Sunday, September 29, 2013

How to Improve Your Voice in 15 Minutes a Day

If you are finding time to practice a major hurdle then I have, as your singing coach; 5 simple ways to improve your voice in only 15 minutes a day.
Practice problems are one of the major reasons people stop singing over and above finances. In fact, when we are seeing improvements, setting goals and achieving them we'll walk over hot coals to keep going!
But what if you don't know how to practice? Or it has become stale and boring? You'll never know if you are getting it and that's when the love affair grows cold...
These 5 simple tips put into action will see you racing onto greater vocal heights in less time than you think.
1) Set the time, place and date:
You can do this 2 ways either carve out a set 15 min time slot daily, at roughly the same time and in the same place if you can (the car doesn't count - you're worth more than that!) or chunk it to a 30 min 3 x a week again on set days, time and place. At the end of the week you will have practiced for a whopping 1hr 3/4!!

Thursday, September 19, 2013

Guitar Chords - The Easy Way to Play Scale Tone Seventh Chords on Guitar

The scale tone seventh chords are created by stacking the major scale on top of itself in thirds (like a layer cake); for those of you who are familiar with modes another way of explaining this process would be...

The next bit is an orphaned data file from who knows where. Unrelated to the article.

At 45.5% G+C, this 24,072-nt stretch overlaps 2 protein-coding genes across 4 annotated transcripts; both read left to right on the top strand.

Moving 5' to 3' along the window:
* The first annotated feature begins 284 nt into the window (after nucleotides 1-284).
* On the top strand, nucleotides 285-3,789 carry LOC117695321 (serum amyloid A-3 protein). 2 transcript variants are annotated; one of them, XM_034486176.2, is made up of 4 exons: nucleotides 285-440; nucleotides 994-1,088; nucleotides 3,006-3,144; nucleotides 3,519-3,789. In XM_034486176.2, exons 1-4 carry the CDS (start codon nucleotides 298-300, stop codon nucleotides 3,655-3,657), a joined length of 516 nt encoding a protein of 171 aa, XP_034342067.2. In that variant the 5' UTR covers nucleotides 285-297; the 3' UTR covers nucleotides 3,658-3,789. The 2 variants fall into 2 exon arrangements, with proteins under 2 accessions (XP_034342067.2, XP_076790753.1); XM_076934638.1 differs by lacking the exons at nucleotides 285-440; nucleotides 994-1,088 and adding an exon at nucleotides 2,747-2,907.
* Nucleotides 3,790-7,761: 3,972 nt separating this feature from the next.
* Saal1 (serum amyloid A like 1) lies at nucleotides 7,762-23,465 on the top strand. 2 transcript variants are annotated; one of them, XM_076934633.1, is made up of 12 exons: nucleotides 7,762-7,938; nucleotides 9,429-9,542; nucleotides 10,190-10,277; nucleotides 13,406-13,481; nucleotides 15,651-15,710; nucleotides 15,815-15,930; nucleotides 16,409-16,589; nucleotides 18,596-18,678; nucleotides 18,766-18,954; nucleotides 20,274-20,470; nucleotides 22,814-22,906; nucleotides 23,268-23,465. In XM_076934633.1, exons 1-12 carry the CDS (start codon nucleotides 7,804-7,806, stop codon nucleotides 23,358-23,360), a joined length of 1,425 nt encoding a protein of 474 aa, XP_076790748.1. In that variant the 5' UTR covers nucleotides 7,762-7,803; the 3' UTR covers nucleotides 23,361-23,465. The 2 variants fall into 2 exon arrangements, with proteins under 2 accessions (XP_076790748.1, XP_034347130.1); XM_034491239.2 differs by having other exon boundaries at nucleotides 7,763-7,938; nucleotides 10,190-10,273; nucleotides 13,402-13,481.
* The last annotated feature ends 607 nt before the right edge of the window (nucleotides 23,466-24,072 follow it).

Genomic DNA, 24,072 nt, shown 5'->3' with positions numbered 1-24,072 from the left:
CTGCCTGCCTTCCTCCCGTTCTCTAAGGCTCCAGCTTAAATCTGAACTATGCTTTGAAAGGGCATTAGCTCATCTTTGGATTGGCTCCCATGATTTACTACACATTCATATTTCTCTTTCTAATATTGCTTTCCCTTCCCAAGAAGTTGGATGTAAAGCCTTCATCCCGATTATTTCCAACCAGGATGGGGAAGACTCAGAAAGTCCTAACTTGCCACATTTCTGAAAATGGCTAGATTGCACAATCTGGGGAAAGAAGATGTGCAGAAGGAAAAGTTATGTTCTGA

Scale tone seventh chords created via modes:
Bottom notes = Ionian;
2nd note from bottom = Phrygian;
3rd note from bottom = Mixo-Lydian;
Top note = Locrian
Here's the process in C major:
Bottom note (Ionian Mode)
C - D - E - F - G - A - B - C
2nd note from bottom (Phrygian Mode)
E - F - G - A - B - C - D - E
3rd note from bottom (Mixo-Lydian Mode)
G - A - B - C - D - E - F - G
Top note (Locrian Mode)
B - C - D - E - F - G - A - B
Overlay these four modal scales and you have the diatonic scale tone seventh chords derived from the C major scale.

Wednesday, September 11, 2013

How and Why to Tune The Guitar

There is one very common mistake among beginner guitarists. Tuning, whether that be poor tuning or just an inability to tune the instrument whatsoever. There are several ways to fix this. An electronic tuning device - There are many of these to be found, A quick delve into any search engine will result in thousands of products for you to choose from ranging from incredibly cheap options to more expensive items. Even if you are not very wealthy you can pick one of these things up for very cheap indeed.
The next aid to tuning would be a tuning fork. The way you would use one of these is quite simple really. You simply take the tuning fork and hit it against something ( your leg, a table or something relatively hard.). The tuning fork will then ring out in the pitch that it is tuned to. You can buy tuning forks in different pitches as they are more useful to some instruments in different keys. The most popular tuning fork is tuned to "a 440". When you hear a pitch being describe as a number it means that that is how many times it has to vibrate per second in order to achieve that pitch.
How to tune a guitar
The guitar Is tuned to E,A,D,G.B,E in 90% of situations and is hence called standard tuning. There are hundreds of tunings for the guitar but for now we shall stick to this one as it is by far the most common.